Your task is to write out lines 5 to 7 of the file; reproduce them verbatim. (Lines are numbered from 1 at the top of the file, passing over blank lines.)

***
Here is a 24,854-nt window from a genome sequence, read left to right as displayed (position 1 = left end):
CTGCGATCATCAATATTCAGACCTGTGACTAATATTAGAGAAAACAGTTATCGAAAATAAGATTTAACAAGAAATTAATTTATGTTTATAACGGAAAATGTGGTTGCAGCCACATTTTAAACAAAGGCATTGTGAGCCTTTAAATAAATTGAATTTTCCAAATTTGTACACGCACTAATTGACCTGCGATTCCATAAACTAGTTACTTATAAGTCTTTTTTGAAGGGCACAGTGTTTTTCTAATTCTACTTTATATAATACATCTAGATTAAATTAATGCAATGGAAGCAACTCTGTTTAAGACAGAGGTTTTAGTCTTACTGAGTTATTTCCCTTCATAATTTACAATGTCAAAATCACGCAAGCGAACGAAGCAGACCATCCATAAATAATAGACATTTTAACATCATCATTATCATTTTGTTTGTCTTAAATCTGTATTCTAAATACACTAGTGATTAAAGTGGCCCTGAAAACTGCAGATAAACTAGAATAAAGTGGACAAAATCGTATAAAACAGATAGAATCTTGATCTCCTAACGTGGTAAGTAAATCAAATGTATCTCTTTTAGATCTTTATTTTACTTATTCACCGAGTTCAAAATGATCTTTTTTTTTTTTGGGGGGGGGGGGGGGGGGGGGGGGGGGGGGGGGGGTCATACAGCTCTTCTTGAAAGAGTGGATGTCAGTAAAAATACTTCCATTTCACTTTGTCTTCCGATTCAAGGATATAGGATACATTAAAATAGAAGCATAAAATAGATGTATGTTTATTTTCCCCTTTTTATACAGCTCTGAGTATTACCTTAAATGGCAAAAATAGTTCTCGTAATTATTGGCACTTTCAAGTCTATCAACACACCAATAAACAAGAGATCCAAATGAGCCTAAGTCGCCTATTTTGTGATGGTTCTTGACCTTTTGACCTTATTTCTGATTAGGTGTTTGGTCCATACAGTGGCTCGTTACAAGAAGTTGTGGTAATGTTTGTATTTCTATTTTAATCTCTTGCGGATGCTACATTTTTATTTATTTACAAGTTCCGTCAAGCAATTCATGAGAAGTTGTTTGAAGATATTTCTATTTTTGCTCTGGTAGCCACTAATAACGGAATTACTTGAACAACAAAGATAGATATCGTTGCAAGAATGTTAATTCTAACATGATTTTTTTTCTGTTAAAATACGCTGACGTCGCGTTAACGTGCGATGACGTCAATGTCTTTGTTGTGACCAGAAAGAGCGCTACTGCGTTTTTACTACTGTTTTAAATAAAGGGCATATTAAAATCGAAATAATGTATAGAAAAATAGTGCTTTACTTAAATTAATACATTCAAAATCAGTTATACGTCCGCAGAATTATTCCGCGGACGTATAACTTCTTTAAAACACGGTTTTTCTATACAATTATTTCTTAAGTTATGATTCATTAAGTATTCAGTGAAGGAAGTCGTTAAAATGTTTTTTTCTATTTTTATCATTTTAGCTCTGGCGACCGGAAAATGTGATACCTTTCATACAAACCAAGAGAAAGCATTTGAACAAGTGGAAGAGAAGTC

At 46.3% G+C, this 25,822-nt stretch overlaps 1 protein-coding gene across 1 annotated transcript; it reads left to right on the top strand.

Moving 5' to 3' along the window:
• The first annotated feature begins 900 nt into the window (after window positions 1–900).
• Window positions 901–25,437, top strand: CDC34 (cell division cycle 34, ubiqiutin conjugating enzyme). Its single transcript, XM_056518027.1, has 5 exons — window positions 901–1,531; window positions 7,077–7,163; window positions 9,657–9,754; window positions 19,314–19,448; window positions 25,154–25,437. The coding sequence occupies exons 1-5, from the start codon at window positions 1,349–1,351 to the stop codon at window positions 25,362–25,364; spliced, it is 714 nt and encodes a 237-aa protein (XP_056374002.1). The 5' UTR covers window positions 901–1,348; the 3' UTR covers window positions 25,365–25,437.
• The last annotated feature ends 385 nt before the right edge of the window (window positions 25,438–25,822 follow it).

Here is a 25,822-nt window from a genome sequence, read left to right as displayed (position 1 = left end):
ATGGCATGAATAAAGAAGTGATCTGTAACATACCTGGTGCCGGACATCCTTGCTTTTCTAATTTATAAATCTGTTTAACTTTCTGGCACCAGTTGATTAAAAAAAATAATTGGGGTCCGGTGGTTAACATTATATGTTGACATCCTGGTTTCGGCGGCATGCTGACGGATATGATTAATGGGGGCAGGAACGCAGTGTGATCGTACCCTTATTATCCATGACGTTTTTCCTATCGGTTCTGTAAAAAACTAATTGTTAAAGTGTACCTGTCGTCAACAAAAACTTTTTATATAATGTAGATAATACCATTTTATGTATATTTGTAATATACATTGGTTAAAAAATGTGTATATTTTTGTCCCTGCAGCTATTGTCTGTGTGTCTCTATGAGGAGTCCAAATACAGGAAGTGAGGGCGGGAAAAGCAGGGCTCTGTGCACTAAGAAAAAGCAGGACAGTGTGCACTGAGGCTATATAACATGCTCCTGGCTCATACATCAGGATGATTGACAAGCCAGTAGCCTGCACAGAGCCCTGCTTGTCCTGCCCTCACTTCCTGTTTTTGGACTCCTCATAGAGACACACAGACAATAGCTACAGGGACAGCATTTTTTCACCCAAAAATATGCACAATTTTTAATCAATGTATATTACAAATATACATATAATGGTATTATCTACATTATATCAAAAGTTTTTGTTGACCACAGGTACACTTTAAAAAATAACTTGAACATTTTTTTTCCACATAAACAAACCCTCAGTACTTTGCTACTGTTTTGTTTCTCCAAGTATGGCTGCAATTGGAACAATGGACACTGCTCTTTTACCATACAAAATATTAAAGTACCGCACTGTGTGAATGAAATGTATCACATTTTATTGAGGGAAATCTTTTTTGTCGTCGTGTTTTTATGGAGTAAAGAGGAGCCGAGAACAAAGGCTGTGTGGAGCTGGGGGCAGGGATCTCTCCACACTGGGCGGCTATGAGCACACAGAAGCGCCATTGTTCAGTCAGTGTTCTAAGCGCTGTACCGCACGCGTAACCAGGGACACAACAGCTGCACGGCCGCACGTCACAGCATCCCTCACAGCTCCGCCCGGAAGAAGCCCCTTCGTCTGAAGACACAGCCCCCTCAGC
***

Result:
• The first annotated feature begins 900 nt into the window (after window positions 1–900).
• Window positions 901–25,437, top strand: CDC34 (cell division cycle 34, ubiqiutin conjugating enzyme). Its single transcript, XM_056518027.1, has 5 exons — window positions 901–1,531; window positions 7,077–7,163; window positions 9,657–9,754; window positions 19,314–19,448; window positions 25,154–25,437. The coding sequence occupies exons 1-5, from the start codon at window positions 1,349–1,351 to the stop codon at window positions 25,362–25,364; spliced, it is 714 nt and encodes a 237-aa protein (XP_056374002.1). The 5' UTR covers window positions 901–1,348; the 3' UTR covers window positions 25,365–25,437.
• The last annotated feature ends 385 nt before the right edge of the window (window positions 25,438–25,822 follow it).